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Adaptive capacity of agriculture in Arizona's Verde Valley: situated resilience and climate change

Douglass-Gallagher, E. (2017) Adaptive capacity of agriculture in Arizona's Verde Valley: situated resilience and climate change. Masters thesis, Northern Arizona University.

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Industrial agriculture, constructed and maintained through the human-nature divide, causes enormous environmental and social destruction. Because of its contributions to climate change, there is a dire need to understand and encourage the ability of alternative systems of more sustainable food production to adapt to changing conditions. By viewing agriculture as a social-ecological system (SES), I used a place-based resilience approach to study the adaptive capacity of non-industrial, individual growers in Arizona’s Verde Valley. Using a political ecology lens, in-depth interviews, and grounded theory, I developed an understanding of the characteristics and processes that influence climate change adaptation that emerge from the specific historical, cultural, and environmental conditions of this SES. Through coding and analysis, I found that opportunities and barriers for adaptation were deeply dependent on the processes and contexts of the agricultural system. Key elements of the growers’ adaptive capacities to climate change are climate change awareness and belief, alternative agricultural practices and ideologies, and larger structural barriers. Therefore, to create climate change-resilient agricultural systems, we must not only target individual beliefs and ideologies but also the systemic conditions they are embedded within.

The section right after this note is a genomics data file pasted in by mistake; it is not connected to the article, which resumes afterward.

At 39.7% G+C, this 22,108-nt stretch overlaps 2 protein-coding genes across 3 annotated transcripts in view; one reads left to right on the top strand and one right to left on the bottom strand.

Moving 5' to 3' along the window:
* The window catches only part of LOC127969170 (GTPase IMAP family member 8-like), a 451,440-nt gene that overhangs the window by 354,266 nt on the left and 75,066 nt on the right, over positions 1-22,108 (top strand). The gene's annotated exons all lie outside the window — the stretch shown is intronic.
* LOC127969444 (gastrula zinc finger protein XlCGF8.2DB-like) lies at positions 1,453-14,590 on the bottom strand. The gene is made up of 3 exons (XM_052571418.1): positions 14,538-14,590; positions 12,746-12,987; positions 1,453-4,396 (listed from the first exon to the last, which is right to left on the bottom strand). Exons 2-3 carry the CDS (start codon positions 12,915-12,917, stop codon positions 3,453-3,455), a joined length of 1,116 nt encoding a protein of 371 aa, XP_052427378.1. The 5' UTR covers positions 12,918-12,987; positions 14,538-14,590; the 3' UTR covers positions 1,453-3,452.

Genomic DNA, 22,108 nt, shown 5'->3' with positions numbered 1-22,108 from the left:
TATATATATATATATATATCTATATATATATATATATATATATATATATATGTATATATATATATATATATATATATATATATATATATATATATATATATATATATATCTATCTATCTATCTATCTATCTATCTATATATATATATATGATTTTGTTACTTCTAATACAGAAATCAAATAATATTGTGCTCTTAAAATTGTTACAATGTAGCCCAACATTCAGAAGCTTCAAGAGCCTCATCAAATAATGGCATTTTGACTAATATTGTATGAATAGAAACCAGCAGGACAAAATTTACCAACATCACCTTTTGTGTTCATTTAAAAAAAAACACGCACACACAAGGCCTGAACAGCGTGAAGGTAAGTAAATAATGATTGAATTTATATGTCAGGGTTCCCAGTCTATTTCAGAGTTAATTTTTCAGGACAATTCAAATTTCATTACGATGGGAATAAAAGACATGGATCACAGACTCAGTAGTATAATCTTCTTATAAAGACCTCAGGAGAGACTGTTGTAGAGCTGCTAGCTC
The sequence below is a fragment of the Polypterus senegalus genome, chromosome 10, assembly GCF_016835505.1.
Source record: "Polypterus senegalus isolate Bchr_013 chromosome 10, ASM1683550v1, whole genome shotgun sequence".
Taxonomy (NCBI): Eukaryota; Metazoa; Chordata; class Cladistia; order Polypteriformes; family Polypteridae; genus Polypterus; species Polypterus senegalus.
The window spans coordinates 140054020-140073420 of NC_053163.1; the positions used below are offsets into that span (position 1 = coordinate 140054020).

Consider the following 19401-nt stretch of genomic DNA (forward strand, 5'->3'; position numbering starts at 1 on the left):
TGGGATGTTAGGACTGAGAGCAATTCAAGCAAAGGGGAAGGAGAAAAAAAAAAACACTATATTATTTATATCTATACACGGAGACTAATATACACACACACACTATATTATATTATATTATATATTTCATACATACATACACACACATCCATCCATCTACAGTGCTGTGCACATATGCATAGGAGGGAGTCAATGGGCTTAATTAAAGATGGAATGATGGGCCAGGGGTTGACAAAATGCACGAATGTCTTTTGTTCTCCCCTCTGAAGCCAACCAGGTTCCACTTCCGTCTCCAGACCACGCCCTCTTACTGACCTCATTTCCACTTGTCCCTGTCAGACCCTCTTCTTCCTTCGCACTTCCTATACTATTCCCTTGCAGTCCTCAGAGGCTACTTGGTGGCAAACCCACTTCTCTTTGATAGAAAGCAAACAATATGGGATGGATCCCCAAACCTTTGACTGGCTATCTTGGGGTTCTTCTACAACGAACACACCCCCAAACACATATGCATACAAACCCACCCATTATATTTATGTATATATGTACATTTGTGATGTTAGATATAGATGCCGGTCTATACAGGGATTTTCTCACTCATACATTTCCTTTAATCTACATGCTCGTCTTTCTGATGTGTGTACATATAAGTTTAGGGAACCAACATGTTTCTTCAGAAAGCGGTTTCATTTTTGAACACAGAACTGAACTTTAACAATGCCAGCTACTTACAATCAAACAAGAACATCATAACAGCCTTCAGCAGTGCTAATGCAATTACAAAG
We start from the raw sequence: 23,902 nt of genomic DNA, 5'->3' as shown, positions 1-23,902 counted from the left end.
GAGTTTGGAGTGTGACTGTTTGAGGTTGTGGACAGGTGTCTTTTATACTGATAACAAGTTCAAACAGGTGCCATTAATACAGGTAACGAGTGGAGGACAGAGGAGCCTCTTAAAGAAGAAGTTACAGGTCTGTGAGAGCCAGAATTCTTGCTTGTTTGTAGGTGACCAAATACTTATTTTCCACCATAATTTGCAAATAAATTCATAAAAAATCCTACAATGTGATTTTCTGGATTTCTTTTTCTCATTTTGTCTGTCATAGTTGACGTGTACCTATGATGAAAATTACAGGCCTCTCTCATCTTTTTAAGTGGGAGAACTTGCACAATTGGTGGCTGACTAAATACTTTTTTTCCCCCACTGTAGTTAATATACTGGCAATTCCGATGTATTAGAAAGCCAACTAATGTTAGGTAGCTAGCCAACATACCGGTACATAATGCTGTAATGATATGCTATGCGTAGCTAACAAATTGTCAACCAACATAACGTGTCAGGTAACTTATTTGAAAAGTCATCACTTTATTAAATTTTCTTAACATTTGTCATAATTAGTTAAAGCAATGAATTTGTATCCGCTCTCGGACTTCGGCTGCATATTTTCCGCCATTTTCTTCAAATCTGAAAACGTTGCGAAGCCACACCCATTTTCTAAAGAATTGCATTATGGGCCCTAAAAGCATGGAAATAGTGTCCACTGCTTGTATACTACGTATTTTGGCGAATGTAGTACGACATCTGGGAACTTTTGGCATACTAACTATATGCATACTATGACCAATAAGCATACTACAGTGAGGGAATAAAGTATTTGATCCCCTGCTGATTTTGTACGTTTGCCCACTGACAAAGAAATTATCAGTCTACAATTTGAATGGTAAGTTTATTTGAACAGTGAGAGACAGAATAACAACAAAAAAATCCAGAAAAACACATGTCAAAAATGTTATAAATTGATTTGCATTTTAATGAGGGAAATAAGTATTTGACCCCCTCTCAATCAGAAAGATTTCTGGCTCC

Item Type: Thesis (Masters)
Publisher’s Statement: © Copyright is held by the author. Digital access to this material is made possible by the Cline Library, Northern Arizona University. Further transmission, reproduction or presentation of protected items is prohibited except with permission of the author.
Keywords: Social sciences; Biological sciences; Earth sciences; Adaptive capacity; Grounded theory; Individuals; Resilience; Social-ecological systems
Subjects: S Agriculture > S Agriculture (General)
NAU Depositing Author Academic Status: Student
Department/Unit: Graduate College > Theses and Dissertations
College of Social and Behavioral Science > Sustainable Communities
Date Deposited: 20 Dec 2017 04:44
URI: http://openknowledge.nau.edu/id/eprint/5001

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